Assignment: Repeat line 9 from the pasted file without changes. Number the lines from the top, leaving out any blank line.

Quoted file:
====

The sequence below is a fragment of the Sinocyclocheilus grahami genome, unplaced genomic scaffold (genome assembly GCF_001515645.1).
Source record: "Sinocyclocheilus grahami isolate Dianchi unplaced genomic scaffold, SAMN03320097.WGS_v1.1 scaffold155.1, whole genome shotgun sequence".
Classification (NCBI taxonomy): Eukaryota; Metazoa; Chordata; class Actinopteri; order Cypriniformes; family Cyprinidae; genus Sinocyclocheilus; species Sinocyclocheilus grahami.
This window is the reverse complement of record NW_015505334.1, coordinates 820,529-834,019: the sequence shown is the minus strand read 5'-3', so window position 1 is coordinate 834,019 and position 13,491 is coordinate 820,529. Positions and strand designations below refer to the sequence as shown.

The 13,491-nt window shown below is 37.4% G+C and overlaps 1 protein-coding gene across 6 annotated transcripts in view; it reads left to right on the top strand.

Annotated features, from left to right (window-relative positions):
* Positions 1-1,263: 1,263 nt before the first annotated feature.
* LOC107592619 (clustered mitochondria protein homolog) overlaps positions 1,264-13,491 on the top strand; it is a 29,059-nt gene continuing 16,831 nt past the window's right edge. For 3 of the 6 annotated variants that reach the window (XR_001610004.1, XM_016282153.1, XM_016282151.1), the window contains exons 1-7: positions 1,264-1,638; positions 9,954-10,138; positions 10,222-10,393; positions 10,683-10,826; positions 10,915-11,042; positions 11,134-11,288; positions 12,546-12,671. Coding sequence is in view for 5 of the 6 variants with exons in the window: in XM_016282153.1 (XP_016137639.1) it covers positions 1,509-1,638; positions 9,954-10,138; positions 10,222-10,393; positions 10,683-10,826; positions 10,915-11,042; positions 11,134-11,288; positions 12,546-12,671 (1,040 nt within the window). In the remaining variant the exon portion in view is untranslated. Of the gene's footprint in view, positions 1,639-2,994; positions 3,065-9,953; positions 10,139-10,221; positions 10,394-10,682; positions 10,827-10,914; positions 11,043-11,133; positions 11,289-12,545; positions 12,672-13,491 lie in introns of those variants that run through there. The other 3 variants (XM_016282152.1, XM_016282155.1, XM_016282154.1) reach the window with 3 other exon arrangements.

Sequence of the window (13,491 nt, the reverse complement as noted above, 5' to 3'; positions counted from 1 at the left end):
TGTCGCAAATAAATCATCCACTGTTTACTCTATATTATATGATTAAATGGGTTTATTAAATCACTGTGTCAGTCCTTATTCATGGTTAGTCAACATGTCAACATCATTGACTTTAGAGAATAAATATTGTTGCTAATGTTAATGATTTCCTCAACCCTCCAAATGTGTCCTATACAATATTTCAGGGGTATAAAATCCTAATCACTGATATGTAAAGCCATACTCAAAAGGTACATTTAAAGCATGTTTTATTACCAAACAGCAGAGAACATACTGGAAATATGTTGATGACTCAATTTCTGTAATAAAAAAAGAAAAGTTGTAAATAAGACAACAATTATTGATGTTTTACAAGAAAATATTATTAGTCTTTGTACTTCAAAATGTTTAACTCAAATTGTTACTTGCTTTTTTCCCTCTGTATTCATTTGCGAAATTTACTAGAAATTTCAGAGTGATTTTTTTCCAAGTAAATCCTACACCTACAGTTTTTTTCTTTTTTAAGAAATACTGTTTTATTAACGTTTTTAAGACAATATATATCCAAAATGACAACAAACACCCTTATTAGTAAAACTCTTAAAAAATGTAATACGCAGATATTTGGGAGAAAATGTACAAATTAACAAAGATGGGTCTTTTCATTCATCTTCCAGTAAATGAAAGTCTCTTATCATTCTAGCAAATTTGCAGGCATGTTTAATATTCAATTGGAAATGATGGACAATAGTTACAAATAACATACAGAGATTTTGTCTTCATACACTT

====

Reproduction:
Sequence of the window (13,491 nt, the reverse complement as noted above, 5' to 3'; positions counted from 1 at the left end):